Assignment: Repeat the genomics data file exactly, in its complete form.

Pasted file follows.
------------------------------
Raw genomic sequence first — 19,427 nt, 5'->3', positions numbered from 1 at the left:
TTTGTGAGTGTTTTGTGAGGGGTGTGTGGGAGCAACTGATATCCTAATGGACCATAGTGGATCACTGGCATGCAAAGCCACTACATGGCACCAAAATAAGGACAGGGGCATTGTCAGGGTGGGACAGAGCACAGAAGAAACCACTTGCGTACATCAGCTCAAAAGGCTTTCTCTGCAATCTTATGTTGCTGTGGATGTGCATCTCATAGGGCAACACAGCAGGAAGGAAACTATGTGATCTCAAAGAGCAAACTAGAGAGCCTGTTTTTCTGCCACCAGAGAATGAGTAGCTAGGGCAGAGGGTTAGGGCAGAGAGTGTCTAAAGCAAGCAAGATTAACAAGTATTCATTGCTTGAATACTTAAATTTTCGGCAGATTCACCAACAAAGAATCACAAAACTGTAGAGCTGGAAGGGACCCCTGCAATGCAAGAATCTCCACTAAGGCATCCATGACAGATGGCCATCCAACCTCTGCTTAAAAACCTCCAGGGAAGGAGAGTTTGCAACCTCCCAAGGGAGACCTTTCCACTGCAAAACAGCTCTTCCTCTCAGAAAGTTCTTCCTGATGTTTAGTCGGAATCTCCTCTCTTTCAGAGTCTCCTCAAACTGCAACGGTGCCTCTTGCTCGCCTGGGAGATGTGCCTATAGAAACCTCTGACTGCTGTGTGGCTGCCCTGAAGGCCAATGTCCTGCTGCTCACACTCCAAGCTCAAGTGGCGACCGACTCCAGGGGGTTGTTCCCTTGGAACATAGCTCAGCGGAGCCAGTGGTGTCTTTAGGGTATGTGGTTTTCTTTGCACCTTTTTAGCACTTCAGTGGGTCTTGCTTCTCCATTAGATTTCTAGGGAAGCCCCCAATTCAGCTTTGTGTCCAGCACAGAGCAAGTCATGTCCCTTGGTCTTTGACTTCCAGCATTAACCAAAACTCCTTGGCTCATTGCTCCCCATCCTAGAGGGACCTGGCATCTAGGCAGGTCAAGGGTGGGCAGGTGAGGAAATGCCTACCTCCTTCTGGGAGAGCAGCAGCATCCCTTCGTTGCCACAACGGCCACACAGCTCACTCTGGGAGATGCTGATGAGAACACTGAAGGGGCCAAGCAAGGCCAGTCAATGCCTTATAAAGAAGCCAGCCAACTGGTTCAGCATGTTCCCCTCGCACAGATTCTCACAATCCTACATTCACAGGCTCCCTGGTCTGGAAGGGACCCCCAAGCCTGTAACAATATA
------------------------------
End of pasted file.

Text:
Raw genomic sequence first — 19,427 nt, 5'->3', positions numbered from 1 at the left:
TTTGTGAGTGTTTTGTGAGGGGTGTGTGGGAGCAACTGATATCCTAATGGACCATAGTGGATCACTGGCATGCAAAGCCACTACATGGCACCAAAATAAGGACAGGGGCATTGTCAGGGTGGGACAGAGCACAGAAGAAACCACTTGCGTACATCAGCTCAAAAGGCTTTCTCTGCAATCTTATGTTGCTGTGGATGTGCATCTCATAGGGCAACACAGCAGGAAGGAAACTATGTGATCTCAAAGAGCAAACTAGAGAGCCTGTTTTTCTGCCACCAGAGAATGAGTAGCTAGGGCAGAGGGTTAGGGCAGAGAGTGTCTAAAGCAAGCAAGATTAACAAGTATTCATTGCTTGAATACTTAAATTTTCGGCAGATTCACCAACAAAGAATCACAAAACTGTAGAGCTGGAAGGGACCCCTGCAATGCAAGAATCTCCACTAAGGCATCCATGACAGATGGCCATCCAACCTCTGCTTAAAAACCTCCAGGGAAGGAGAGTTTGCAACCTCCCAAGGGAGACCTTTCCACTGCAAAACAGCTCTTCCTCTCAGAAAGTTCTTCCTGATGTTTAGTCGGAATCTCCTCTCTTTCAGAGTCTCCTCAAACTGCAACGGTGCCTCTTGCTCGCCTGGGAGATGTGCCTATAGAAACCTCTGACTGCTGTGTGGCTGCCCTGAAGGCCAATGTCCTGCTGCTCACACTCCAAGCTCAAGTGGCGACCGACTCCAGGGGGTTGTTCCCTTGGAACATAGCTCAGCGGAGCCAGTGGTGTCTTTAGGGTATGTGGTTTTCTTTGCACCTTTTTAGCACTTCAGTGGGTCTTGCTTCTCCATTAGATTTCTAGGGAAGCCCCCAATTCAGCTTTGTGTCCAGCACAGAGCAAGTCATGTCCCTTGGTCTTTGACTTCCAGCATTAACCAAAACTCCTTGGCTCATTGCTCCCCATCCTAGAGGGACCTGGCATCTAGGCAGGTCAAGGGTGGGCAGGTGAGGAAATGCCTACCTCCTTCTGGGAGAGCAGCAGCATCCCTTCGTTGCCACAACGGCCACACAGCTCACTCTGGGAGATGCTGATGAGAACACTGAAGGGGCCAAGCAAGGCCAGTCAATGCCTTATAAAGAAGCCAGCCAACTGGTTCAGCATGTTCCCCTCGCACAGATTCTCACAATCCTACATTCACAGGCTCCCTGGTCTGGAAGGGACCCCCAAGCCTGTAACAATATA